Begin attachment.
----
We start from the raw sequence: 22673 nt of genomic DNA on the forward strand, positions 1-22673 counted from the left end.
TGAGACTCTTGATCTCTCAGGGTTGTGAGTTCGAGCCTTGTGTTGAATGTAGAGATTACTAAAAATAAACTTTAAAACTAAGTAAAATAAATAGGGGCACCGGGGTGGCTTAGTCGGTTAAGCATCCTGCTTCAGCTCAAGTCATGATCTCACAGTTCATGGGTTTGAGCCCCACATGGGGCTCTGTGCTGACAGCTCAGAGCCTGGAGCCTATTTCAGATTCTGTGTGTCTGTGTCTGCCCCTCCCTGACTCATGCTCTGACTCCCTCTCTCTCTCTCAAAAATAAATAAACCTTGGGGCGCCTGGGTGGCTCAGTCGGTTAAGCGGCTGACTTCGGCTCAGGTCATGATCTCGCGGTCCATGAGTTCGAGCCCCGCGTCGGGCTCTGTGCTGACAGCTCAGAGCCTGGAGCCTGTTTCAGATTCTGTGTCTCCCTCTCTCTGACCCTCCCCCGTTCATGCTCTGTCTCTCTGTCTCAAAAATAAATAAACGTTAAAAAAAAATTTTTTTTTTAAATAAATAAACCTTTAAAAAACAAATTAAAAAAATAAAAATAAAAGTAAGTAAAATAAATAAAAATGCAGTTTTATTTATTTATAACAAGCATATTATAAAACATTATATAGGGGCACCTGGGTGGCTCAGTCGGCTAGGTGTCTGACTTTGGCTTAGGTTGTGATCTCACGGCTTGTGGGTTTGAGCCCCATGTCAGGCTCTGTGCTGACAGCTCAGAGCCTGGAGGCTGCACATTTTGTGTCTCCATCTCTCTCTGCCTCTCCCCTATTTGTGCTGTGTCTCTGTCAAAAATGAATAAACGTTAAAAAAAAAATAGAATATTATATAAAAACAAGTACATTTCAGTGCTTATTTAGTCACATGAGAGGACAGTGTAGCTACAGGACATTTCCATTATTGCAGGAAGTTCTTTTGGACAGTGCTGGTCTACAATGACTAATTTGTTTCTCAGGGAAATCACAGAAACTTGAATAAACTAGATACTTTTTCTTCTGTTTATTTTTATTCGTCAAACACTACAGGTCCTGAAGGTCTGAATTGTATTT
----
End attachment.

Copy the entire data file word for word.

We start from the raw sequence: 22673 nt of genomic DNA on the forward strand, positions 1-22673 counted from the left end.
TGAGACTCTTGATCTCTCAGGGTTGTGAGTTCGAGCCTTGTGTTGAATGTAGAGATTACTAAAAATAAACTTTAAAACTAAGTAAAATAAATAGGGGCACCGGGGTGGCTTAGTCGGTTAAGCATCCTGCTTCAGCTCAAGTCATGATCTCACAGTTCATGGGTTTGAGCCCCACATGGGGCTCTGTGCTGACAGCTCAGAGCCTGGAGCCTATTTCAGATTCTGTGTGTCTGTGTCTGCCCCTCCCTGACTCATGCTCTGACTCCCTCTCTCTCTCTCAAAAATAAATAAACCTTGGGGCGCCTGGGTGGCTCAGTCGGTTAAGCGGCTGACTTCGGCTCAGGTCATGATCTCGCGGTCCATGAGTTCGAGCCCCGCGTCGGGCTCTGTGCTGACAGCTCAGAGCCTGGAGCCTGTTTCAGATTCTGTGTCTCCCTCTCTCTGACCCTCCCCCGTTCATGCTCTGTCTCTCTGTCTCAAAAATAAATAAACGTTAAAAAAAAATTTTTTTTTTAAATAAATAAACCTTTAAAAAACAAATTAAAAAAATAAAAATAAAAGTAAGTAAAATAAATAAAAATGCAGTTTTATTTATTTATAACAAGCATATTATAAAACATTATATAGGGGCACCTGGGTGGCTCAGTCGGCTAGGTGTCTGACTTTGGCTTAGGTTGTGATCTCACGGCTTGTGGGTTTGAGCCCCATGTCAGGCTCTGTGCTGACAGCTCAGAGCCTGGAGGCTGCACATTTTGTGTCTCCATCTCTCTCTGCCTCTCCCCTATTTGTGCTGTGTCTCTGTCAAAAATGAATAAACGTTAAAAAAAAAATAGAATATTATATAAAAACAAGTACATTTCAGTGCTTATTTAGTCACATGAGAGGACAGTGTAGCTACAGGACATTTCCATTATTGCAGGAAGTTCTTTTGGACAGTGCTGGTCTACAATGACTAATTTGTTTCTCAGGGAAATCACAGAAACTTGAATAAACTAGATACTTTTTCTTCTGTTTATTTTTATTCGTCAAACACTACAGGTCCTGAAGGTCTGAATTGTATTT